- Start early. Set the expectation that you will talk about student performances together regularly. Be sure to tell them why (it enhances learning!). Also decide early if students have a choice about getting oral feedback on their presentations.
- Give instruction on the kinds of comments you hope to get. General tips for asking for and sharing feedback include:
- Ask for specific responses about specific issues. For speeches, ask about patterns of organization, use of visual aids, attention-getting techniques, use of voice, etc. For feedback about discussion exercises, ask about roles people played, listening skills, or development of ideas.
- Give students time to think. The typical advice is to count to at least 12 after asking a question. Silence is okay.
- Encourage the use of “I” language in offering feedback. Students, and teachers, can own their responses by saying “I was able to follow along because . . .” or “I was confused when . . .”
- Describe rather than accuse: “I didn’t see much eye contact after the introduction” is better than “You weren’t prepared well enough to maintain eye contact.”
- Ask for responses to the content of the presentation/discussion. Encouraging students to respond to a question such as “what did you learn?” can go a long way toward reminding students that oral communication isn’t about “performing” for others—it’s about communicating with others!
Strategies for Facilitating Oral Feedback Sessions
- There are several traditional methods of handling oral feedback on student in-class oral performance.
Use peer critics to generate initial responses
- They have written responses at their fingertips so it is fairly easy for them to make a positive comment and a “could work on” comment.
- Discussion can spin out from these comments—the presenter(s) or other class members can respond to the comments.
- Can be done immediately after an individual presentation or at the end of a group of presentations.
Assign oral comment roles before presentations begin
- In addition to having peer critics creating written responses to the performances you can assign some listeners to the role of offering oral comments.
- These comments can be shared after an individual presentation or at the end of a group of presentations.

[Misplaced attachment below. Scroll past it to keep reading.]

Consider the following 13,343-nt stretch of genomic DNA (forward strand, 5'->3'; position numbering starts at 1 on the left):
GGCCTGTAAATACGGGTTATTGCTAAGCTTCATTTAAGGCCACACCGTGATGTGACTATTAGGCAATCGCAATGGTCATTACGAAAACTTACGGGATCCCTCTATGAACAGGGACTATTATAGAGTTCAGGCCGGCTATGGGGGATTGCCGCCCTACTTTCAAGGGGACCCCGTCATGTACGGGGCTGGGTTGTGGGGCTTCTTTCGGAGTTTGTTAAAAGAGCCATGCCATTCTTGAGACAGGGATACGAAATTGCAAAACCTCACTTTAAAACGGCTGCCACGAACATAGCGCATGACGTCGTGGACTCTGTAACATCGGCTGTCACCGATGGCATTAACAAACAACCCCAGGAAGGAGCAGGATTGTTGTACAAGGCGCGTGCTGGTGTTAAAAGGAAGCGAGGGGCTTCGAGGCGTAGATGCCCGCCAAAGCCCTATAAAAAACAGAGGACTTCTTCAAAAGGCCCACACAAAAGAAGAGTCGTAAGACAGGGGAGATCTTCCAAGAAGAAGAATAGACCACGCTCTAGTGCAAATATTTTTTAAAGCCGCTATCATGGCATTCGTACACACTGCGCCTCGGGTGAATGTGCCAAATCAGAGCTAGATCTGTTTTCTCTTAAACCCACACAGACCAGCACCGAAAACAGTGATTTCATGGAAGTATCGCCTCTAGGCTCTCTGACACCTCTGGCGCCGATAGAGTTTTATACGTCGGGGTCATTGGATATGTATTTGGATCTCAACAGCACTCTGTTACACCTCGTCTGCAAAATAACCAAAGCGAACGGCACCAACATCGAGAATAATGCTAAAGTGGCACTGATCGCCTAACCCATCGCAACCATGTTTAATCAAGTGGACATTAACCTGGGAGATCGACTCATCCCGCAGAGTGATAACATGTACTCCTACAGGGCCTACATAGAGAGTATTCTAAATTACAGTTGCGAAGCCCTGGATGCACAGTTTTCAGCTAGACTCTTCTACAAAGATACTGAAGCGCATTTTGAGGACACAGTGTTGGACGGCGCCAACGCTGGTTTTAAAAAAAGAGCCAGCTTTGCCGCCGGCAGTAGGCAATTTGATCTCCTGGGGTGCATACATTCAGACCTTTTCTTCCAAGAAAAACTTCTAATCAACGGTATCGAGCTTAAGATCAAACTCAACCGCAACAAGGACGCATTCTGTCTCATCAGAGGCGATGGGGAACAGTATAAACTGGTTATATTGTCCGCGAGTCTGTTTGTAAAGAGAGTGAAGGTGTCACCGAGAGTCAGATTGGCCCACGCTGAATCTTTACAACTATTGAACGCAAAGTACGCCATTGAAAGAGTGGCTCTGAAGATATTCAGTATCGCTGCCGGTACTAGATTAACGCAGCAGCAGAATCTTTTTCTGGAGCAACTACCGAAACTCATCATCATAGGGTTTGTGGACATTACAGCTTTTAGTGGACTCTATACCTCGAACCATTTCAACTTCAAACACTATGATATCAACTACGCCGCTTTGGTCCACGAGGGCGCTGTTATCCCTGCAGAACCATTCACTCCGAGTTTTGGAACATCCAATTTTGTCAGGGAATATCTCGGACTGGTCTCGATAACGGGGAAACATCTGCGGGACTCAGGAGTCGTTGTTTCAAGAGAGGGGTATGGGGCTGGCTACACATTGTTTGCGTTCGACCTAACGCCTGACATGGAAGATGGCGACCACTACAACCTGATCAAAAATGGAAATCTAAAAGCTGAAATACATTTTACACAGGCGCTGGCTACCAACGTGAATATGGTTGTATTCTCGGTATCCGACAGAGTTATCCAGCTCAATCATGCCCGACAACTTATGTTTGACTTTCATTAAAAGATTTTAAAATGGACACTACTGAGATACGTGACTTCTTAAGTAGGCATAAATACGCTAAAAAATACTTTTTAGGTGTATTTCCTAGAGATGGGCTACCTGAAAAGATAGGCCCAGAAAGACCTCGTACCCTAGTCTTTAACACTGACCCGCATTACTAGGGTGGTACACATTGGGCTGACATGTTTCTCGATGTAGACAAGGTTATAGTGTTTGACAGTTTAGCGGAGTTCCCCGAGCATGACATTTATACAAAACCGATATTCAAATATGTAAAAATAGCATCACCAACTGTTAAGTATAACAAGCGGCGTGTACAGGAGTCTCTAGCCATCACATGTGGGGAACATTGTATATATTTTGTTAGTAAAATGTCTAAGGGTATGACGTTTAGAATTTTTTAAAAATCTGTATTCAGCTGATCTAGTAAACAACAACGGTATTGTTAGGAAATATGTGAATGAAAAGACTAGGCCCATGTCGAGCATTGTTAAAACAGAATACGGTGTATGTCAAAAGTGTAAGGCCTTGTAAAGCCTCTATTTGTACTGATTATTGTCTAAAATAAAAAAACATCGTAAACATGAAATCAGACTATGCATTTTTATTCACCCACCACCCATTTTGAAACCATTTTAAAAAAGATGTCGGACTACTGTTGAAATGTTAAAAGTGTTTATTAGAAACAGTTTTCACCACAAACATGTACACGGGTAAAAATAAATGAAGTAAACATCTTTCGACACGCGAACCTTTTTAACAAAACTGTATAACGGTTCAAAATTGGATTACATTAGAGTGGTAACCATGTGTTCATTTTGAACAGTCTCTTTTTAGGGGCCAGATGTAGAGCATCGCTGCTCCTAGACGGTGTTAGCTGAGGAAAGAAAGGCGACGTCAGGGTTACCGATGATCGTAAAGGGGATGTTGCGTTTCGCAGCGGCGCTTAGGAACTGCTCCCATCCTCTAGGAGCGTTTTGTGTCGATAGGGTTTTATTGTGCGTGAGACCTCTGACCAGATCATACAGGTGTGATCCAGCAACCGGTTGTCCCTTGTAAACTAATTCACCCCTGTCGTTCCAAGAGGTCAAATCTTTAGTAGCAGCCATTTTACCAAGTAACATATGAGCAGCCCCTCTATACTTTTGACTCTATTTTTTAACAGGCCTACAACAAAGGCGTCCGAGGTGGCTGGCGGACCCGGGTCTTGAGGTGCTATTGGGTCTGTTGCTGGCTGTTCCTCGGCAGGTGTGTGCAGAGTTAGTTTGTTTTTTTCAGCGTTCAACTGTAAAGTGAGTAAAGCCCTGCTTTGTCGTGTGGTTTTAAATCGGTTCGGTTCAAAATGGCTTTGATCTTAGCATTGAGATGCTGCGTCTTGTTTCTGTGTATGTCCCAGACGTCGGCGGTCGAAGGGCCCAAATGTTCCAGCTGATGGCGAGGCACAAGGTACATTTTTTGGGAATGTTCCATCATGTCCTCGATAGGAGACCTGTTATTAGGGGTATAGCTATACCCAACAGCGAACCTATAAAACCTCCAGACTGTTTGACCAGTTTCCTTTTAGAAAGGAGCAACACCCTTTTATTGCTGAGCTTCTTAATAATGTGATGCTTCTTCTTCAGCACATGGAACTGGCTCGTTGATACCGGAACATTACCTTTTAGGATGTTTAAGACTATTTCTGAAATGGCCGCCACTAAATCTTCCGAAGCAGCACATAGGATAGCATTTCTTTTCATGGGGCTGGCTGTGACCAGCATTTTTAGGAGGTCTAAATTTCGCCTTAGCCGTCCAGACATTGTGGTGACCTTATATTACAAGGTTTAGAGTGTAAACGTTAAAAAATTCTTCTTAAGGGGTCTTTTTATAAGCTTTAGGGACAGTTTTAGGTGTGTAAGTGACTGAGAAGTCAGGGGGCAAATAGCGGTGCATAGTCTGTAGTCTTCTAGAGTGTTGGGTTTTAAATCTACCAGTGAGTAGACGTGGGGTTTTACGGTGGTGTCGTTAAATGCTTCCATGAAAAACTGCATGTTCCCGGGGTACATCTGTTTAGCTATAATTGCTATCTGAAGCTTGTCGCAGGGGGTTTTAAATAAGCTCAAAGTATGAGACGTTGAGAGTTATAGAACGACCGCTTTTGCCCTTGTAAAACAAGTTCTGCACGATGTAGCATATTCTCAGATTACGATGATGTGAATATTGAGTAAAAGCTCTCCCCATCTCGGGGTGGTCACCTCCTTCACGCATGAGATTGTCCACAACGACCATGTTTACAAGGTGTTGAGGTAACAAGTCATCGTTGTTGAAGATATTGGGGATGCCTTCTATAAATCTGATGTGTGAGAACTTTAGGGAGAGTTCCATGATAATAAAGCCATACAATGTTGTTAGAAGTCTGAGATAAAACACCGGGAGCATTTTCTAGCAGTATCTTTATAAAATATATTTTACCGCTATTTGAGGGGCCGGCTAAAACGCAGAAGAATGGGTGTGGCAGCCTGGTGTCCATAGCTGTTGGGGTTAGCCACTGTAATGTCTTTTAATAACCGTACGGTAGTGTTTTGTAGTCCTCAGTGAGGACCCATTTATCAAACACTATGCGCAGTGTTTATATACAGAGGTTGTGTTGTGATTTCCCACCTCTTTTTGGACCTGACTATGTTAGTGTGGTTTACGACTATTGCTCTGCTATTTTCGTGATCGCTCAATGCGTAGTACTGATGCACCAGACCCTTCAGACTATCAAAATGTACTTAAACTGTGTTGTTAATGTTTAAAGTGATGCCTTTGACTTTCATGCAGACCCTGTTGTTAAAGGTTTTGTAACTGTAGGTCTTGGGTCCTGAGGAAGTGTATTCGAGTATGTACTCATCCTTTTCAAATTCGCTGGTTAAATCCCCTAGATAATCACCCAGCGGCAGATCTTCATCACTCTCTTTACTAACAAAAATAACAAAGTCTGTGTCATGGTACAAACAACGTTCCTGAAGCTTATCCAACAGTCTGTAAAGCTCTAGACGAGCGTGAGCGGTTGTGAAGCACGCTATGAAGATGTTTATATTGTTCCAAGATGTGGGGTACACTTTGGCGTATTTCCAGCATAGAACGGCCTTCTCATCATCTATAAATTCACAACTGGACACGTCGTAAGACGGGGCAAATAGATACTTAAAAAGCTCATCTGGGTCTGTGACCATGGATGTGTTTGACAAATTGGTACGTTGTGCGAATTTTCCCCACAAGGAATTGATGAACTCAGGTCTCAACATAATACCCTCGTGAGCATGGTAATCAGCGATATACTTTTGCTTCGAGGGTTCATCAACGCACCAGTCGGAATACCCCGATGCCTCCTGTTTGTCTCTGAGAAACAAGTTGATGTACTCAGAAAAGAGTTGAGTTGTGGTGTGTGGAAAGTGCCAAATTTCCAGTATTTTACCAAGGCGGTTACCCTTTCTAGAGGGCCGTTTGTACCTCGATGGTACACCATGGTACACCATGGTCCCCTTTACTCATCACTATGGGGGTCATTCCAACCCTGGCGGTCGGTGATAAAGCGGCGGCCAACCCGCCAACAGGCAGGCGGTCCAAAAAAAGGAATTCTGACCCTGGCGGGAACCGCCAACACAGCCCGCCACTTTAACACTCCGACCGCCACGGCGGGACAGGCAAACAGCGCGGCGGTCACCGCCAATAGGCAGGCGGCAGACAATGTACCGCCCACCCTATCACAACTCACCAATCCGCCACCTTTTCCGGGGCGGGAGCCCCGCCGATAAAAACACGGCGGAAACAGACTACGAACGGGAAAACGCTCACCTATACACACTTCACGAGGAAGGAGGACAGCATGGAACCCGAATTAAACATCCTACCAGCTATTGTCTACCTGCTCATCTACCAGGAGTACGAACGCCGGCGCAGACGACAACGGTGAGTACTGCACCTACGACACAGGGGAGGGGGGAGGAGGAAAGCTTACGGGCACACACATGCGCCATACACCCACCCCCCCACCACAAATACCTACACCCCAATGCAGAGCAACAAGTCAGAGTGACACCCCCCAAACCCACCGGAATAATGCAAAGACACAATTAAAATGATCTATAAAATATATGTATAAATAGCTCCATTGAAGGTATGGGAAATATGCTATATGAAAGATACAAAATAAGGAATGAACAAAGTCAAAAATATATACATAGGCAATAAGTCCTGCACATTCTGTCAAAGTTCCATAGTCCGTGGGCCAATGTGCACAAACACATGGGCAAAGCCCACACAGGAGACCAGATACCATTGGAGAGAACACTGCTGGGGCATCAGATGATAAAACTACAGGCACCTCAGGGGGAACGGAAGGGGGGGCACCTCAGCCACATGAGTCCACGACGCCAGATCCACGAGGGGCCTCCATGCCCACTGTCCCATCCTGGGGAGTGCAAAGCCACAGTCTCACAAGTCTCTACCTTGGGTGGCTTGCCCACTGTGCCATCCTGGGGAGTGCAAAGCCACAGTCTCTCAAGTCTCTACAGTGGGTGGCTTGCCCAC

- Roles can be general or specific. Possibilities include:
- facilitator of the oral feedback session
- people assigned to offer suggestions for next time
- people assigned to offer positive feedback
- people assigned to ask a content question
- people assigned to ask a presentation preparation question
- There are several innovative methods for providing oral feedback.
The tag team feedback session
At the end of the round for the day the instructor gets one “volunteer” to offer a comment about one or more of the speeches. Once the comment is out (and improved or clarified through questions from the instructor or other class members) the volunteer then gets to call on the next person to speak. This strategy spreads the discussion around the room, reinforces names (when they say “that guy” the person has to introduce himself before commenting), and gives a little reward of power to the person who shared something. To overcome the “eye contact avoidance” problem that can occur when people are called on, use a small soft object like a ball that the students toss to the next commentator. Everyone pays careful attention to avoid being hit in the head by the ball.
The quick oral go-round
Under tight time constraints, you might wait for oral feedback until the end of the session, and then in the last three minutes of class ask each student to make one comment about the speeches they have heard that day. Comments can be some specific idea or attitude they will take home from one of the speeches/discussions, or something they learned about public speaking/discussion from that day.
The roaming written feedback form
This is a take off of the oral go-round. With reticent students you might pass out a sheet of paper for each speaker for the day with the speaker’s name at the top. The page circulates through the room sometimes during and sometimes after each presentation and everyone (except the peer critics) writes a brief comment directly to the speaker. While it is not ideal to have students passing around a sheet of paper during a presentation (better to circulate the sheet at the end), it is wonderful for the speaker have a page of quick comments to take out of the room immediately after the presentation.
The chalkboard go-round
An instructor with a particularly reticent class began using this strategy as a way to make written feedback public. At the end of the presentations for the day, every student is asked to go to the chalkboard to write two comments about the presentations. As in the quick oral go-round, comments could be about some specific idea or attitude they would take home from the content of one of the speeches/discussions, or something they learned about public speaking/discussion from that day. The latter may be phrased as a general observation—“good eye contact makes me pay attention”—or as a specific tip that they plan to apply to their own presentations. Once the comments are on the board, as time permits, the instructor can facilitate some discussion out of the comments.
The small group feedback conversation
Some instructors have 3–5 students assigned as peer critics for each day’s speakers. In the last ten minutes of class, the critics meet with the speaker and the speaker facilitates his or her own feedback session. Once students are used to this process, they sometimes ask their small group members to look for particular things in their presentations.
Submitted by Amy R. Slagell, Director of the Fundamentals of Public Speaking Program, Iowa State University
Based on strategies by ISU Teaching Assistants Kristen Nanaziashvili, Nancy Anderson, Mark Callison, Sari Fordham, and Kathy Norris